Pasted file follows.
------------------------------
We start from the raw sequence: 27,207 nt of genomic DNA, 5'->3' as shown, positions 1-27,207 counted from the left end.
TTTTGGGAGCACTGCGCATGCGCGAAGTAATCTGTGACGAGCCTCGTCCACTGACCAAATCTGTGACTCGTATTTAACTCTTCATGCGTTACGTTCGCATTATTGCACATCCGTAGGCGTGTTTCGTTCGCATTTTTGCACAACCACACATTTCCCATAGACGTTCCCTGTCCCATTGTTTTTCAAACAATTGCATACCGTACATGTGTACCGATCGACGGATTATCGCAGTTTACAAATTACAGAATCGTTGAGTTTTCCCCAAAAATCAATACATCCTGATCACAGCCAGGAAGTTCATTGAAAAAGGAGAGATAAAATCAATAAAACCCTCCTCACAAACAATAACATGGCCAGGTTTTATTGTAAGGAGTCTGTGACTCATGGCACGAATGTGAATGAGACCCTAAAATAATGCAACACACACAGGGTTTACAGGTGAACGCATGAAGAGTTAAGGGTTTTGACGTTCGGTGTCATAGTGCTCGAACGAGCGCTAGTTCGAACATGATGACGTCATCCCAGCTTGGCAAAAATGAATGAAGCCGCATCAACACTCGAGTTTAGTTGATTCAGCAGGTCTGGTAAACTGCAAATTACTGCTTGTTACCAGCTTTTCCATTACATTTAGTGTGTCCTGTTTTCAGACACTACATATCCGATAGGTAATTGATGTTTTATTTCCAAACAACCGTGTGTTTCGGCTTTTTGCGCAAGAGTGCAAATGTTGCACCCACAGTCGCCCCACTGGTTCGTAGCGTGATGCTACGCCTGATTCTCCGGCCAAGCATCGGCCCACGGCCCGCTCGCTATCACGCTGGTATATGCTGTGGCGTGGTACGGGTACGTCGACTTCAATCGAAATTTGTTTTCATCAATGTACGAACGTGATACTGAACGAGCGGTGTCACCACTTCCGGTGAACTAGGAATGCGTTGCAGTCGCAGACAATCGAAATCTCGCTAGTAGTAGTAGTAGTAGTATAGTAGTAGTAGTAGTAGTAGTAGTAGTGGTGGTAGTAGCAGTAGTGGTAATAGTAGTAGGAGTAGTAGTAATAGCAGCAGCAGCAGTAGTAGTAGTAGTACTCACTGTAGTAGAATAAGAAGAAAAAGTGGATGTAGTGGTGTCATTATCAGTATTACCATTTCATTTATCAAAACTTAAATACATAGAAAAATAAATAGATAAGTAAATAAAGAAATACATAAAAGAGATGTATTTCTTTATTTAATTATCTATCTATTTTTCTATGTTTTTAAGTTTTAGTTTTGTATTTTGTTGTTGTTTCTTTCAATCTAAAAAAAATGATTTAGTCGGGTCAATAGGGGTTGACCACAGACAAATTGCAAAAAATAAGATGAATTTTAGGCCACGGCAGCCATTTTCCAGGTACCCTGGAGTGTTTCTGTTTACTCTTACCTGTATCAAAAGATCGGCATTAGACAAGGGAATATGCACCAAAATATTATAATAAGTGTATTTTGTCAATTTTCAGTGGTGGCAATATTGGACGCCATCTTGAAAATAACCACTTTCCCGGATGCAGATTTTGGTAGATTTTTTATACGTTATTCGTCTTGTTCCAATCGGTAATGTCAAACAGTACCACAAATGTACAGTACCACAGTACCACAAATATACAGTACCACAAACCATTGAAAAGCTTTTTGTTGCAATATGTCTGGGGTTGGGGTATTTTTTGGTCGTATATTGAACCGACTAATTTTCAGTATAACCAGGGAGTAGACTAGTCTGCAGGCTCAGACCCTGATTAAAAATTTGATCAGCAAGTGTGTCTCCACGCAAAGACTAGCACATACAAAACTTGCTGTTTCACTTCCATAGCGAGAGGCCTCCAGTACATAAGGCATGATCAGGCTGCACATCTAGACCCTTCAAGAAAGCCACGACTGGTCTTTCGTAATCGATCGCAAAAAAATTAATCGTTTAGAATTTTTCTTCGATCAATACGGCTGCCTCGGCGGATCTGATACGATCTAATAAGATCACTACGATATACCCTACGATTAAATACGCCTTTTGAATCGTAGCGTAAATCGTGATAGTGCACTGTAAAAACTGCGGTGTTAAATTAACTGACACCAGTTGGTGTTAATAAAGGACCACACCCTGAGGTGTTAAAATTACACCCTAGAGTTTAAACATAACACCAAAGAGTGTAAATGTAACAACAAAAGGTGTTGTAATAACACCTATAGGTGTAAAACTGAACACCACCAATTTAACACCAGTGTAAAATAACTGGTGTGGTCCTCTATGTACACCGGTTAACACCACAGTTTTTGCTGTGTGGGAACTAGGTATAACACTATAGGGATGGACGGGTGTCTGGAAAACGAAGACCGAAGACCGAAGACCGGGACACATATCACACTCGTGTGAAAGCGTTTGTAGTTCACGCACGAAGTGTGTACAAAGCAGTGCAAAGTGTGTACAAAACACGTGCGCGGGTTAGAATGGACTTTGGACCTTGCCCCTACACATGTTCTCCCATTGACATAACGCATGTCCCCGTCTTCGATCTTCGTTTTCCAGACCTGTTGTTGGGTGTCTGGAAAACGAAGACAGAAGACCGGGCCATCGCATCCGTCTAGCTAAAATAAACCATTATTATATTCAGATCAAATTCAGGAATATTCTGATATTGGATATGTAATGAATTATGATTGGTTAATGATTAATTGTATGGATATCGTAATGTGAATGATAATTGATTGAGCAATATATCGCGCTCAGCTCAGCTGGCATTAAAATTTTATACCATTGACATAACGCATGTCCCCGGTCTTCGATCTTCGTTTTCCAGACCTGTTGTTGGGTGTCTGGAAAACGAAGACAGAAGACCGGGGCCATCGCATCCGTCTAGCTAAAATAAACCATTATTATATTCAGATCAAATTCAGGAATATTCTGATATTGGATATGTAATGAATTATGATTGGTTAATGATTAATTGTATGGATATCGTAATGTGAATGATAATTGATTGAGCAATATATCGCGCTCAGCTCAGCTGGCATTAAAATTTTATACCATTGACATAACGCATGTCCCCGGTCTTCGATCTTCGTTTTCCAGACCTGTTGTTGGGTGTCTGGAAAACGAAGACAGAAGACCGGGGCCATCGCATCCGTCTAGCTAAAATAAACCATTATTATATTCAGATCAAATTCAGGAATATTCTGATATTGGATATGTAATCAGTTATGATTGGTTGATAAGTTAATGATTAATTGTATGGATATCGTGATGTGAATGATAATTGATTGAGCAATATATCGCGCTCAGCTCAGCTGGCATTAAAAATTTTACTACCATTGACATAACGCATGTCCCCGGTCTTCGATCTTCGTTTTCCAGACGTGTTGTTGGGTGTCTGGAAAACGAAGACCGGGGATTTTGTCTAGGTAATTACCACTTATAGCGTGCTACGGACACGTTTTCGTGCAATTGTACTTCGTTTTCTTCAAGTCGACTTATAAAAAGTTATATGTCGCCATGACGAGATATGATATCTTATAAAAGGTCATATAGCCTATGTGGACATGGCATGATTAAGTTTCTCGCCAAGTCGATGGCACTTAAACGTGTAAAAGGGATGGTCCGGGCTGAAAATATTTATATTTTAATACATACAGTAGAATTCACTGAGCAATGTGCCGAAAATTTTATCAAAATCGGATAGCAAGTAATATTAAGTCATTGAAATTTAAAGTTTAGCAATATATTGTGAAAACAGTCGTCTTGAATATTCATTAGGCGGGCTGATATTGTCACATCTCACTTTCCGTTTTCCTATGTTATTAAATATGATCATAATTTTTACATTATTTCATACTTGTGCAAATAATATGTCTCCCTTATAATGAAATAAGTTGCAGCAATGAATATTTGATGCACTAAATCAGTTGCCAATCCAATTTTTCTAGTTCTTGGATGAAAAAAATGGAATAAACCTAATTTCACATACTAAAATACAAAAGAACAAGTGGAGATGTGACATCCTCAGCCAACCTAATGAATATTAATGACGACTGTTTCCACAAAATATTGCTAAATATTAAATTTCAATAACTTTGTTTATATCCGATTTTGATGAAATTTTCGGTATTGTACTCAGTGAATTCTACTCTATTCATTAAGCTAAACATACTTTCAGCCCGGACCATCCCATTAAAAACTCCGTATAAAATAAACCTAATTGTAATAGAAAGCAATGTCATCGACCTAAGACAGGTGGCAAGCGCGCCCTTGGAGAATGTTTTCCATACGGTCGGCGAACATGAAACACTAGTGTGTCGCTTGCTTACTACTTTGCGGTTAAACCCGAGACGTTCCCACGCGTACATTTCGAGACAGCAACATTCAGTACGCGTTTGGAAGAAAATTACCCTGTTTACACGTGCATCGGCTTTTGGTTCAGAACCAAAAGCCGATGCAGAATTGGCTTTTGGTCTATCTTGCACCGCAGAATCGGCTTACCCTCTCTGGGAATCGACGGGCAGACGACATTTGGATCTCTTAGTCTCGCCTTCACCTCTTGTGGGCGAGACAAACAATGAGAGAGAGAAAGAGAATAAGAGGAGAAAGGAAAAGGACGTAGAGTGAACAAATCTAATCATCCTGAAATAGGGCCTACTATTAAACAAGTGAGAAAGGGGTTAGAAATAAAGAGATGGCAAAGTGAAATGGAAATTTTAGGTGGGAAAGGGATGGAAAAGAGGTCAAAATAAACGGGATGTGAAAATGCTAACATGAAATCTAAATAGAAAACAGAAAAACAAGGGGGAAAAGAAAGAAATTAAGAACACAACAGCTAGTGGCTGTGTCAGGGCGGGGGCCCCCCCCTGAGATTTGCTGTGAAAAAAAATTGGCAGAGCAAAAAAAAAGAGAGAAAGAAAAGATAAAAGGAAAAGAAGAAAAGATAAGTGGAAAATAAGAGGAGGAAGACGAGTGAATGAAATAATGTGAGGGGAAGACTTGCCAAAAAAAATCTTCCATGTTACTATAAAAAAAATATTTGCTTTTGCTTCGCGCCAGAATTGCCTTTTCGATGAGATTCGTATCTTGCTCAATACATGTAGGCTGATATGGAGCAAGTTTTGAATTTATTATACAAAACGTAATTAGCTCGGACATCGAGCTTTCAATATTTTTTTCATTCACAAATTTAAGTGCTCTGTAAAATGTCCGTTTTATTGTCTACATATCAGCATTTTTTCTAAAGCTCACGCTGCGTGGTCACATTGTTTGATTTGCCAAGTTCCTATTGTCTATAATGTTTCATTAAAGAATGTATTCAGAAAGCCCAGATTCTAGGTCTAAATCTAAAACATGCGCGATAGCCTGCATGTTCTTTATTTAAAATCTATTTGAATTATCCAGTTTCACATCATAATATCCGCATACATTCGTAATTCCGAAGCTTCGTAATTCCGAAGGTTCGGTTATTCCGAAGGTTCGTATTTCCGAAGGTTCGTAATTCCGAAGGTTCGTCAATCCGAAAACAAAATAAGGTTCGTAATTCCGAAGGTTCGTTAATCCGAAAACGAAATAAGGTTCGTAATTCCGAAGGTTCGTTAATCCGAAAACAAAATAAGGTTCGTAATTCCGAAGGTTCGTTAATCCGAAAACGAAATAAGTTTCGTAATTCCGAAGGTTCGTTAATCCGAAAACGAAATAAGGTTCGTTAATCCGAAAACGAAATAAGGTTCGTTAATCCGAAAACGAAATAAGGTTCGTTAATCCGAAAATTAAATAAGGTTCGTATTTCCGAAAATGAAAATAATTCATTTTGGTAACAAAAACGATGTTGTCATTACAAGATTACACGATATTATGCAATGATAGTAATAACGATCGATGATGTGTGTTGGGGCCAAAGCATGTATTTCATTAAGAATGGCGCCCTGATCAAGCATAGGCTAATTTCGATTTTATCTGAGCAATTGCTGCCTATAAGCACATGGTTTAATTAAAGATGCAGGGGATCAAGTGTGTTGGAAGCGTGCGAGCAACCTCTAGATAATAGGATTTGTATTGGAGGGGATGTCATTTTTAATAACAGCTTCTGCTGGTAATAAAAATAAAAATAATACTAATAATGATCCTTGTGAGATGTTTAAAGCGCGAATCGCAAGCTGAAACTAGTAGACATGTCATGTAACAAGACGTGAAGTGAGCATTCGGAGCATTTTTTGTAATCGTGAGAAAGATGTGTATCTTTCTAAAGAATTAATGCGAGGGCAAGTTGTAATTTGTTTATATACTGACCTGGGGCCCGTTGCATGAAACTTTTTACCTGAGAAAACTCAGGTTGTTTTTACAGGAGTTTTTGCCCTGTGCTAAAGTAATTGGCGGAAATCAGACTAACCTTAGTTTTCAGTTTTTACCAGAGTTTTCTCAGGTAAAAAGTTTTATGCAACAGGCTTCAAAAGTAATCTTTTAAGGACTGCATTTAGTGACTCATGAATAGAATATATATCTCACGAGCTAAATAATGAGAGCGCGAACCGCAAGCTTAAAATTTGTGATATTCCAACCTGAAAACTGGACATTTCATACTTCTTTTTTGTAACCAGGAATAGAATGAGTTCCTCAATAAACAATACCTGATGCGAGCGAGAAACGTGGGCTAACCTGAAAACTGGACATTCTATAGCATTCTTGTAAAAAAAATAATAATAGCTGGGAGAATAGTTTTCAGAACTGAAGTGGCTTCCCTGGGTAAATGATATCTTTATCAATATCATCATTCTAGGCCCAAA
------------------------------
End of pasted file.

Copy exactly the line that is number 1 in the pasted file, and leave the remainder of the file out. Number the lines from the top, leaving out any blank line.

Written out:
We start from the raw sequence: 27,207 nt of genomic DNA, 5'->3' as shown, positions 1-27,207 counted from the left end.